The Epistle of James - Godly Values
Part 1 - Introduction
9th March 2018
This week, we're going to start a new series on the book of James.
James was a brother of Jesus Christ. Paul refers in Galatians 1v19 to "James the Lord's brother" and we read in Matthew 12v46 that Jesus had brothers. To be more precise, they were half-brothers. They had the same mother but not the same father. Mary was James's mother but, of course, he wasn't born of the Holy Spirit like Jesus was. Some people struggle with the idea of Jesus having brothers but it seems to me to be obvious from scripture.
James was also the pastor of the Jerusalem church. Although James was the Lord's half-brother, and the leader of the first church ever to exist, he preferred to describe himself modestly as a servant of God and of the Lord Jesus Christ. This is true humility.
In the early days the 11 apostles led the Jerusalem church but then persecution broke out and the apostles were scattered, along with most of the church, across the known world. That's how the gospel got shared across the world, and people came to faith all over the world. But James, who wasn't one of the 11 but was a half-brother of Jesus, stayed behind and became the pastor of the Jerusalem church.
In Acts 15 we read about council of Jerusalem, in which James presided over a very important meeting where Paul and other apostles were debating. James was very senior leader, and he was very highly thought of. He was so highly thought of that he was called "James the Just".
He was martyred - killed for being a Christian - in 62 AD. We believe that some Jewish religious leaders asked him to renounce Jesus as Lord, and when he refused they took him to the top of the Temple and threw him off. This story is not in the scriptures but it is in historical documents written near the time.
When they threw him off the temple he didn't die, so they stoned him. When the stoning didn't kill him either, someone took a club and whacked him on the back of the head. They hated him because he was good, and he was a Christian. A Christian who everybody respects and loves, in a very anti-Christian environment, is a marked man. Eventually, James paid the ultimate price for being a good Christian.
But before then, probably a great deal before then, James wrote this letter. Some people think this was the first New Testament document to have been written.
James wrote to the twelve tribes scattered among the nations, otherwise known as the Jewish Diaspora. By that time, many of the Jews had already been scattered across the known world, and when persecution broke out, much of the Jewish church joined them. Also, we can see from the text of the letter that James is writing to Christians. So the original recipients of James's letter were Christian Jews. This is not surprising, since James was the pastor of the pre-eminent Judean church.
What is the fundamental message of this letter? Well, the nearest thing to a key passage in this letter is:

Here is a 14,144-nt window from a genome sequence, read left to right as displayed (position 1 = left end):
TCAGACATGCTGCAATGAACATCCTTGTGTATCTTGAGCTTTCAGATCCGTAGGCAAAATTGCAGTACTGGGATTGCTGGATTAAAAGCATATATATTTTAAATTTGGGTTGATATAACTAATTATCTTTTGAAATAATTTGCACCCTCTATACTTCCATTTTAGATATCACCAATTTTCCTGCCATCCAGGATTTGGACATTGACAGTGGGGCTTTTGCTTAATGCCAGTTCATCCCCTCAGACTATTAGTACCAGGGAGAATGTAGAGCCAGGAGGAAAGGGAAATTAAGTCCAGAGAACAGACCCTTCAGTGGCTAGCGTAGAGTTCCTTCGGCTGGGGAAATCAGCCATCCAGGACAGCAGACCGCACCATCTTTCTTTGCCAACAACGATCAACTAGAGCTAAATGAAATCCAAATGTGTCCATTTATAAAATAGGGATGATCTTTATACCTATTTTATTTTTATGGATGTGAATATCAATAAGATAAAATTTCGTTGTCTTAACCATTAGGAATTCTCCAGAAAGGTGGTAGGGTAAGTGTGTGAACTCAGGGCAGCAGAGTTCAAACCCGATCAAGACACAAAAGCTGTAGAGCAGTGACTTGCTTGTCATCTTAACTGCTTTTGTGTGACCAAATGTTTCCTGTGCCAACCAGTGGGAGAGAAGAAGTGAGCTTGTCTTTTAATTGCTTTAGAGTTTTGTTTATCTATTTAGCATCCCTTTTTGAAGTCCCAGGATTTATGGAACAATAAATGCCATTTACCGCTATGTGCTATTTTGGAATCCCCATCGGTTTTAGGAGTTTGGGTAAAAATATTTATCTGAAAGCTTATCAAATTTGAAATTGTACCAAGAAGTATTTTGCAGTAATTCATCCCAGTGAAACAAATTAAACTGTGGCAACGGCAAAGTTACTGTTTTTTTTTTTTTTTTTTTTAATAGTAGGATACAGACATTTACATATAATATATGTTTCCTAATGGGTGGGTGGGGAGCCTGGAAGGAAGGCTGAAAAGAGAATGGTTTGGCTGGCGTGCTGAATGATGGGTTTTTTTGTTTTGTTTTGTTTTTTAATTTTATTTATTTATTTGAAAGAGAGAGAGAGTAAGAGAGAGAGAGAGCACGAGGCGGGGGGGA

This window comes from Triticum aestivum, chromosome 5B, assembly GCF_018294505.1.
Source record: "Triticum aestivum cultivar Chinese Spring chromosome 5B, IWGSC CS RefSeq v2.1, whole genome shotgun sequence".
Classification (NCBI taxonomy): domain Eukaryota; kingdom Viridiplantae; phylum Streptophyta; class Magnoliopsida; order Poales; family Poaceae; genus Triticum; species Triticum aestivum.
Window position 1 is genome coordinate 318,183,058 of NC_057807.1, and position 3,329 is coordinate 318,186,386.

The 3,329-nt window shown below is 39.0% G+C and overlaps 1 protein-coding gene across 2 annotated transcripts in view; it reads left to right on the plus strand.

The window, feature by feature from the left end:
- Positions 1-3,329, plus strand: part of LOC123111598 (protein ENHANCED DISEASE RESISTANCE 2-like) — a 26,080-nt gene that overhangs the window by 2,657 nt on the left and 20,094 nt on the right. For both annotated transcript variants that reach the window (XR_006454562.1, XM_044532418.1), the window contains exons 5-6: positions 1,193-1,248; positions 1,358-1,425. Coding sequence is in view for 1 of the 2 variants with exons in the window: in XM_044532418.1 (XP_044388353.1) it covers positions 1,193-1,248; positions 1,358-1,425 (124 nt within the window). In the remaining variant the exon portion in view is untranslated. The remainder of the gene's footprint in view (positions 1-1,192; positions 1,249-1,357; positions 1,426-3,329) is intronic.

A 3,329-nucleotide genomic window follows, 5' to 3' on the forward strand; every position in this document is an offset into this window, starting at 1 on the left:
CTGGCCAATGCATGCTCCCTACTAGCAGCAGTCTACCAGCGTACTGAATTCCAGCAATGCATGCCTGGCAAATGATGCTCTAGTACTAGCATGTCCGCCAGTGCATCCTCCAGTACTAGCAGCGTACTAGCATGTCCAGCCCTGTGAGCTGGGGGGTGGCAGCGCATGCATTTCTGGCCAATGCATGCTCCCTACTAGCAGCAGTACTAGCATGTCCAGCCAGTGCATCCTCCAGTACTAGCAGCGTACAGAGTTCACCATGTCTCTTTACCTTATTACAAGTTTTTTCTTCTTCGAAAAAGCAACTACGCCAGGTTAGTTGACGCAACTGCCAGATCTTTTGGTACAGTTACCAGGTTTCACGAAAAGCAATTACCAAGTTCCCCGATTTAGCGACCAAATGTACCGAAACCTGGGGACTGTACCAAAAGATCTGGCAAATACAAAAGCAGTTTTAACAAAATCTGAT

May I ask: Do you know this?
Of course, it doesn't mean that loving people is hatred towards God. Jesus, our example, was criticised for being a friend to sinners and tax collectors. He got into trouble for being such a good friend to people in the world. Obviously James - Jesus's half-brother - didn't mean that.
It's a marvellous thing to be a friend to somebody who isn't a Christian. How else will that person find faith in Jesus? It's good to go to parties hosted by people with dubious morals. Jesus did it. And when they criticised him, he said, "It is not the healthy who need a doctor, but the sick. I have not come to call the righteous, but sinners to repentance." (Luke 5v31-32)
Jesus loved people outside the church, and we are to love people outside the church. Jesus taught us to love our neighbour as ourselves. James didn't mean to suggest that friendship with people is hatred towards God. What he meant was, embracing worldly values is hatred towards God.
This idea is the key to this letter. It's so easy for a Christian to find himself in a battle, with Christian values and worldly values in his heart at the same time. There's a battle inside him as to which values he's going to accept.
Perhaps one definition of sanctification is this: Sanctification is the process by which godly values eventually win.
Every one of us is in this battle. Some of us are further on in the battle than others. If you've only been saved recently, you're just beginning the battle. If you've been saved many decades I hope you've made some progress. But we're all in the battle.
The Bible is telling us one way to live, and the world is telling us another way to live, and we have to choose.
And throughout James's letter, he tells us to choose God's values, not the world's values. If you're going to belong to God, adopt God's mindset. If you're going to follow Jesus, think like Jesus, become like Jesus, because what we believe affects how we behave and what we become.
So adopt biblical values, not worldly values. For example:
These are not the values we learn from the world. We are called to choose to believe that what Jesus says here is true, and live accordingly.
Christian values are not worldly values and, if you will journey with me through this letter, we're going to be thinking about the difference between them. It will change how we think, how we feel, and how we live. And, through us, it will affect the world around us, for Jesus's sake.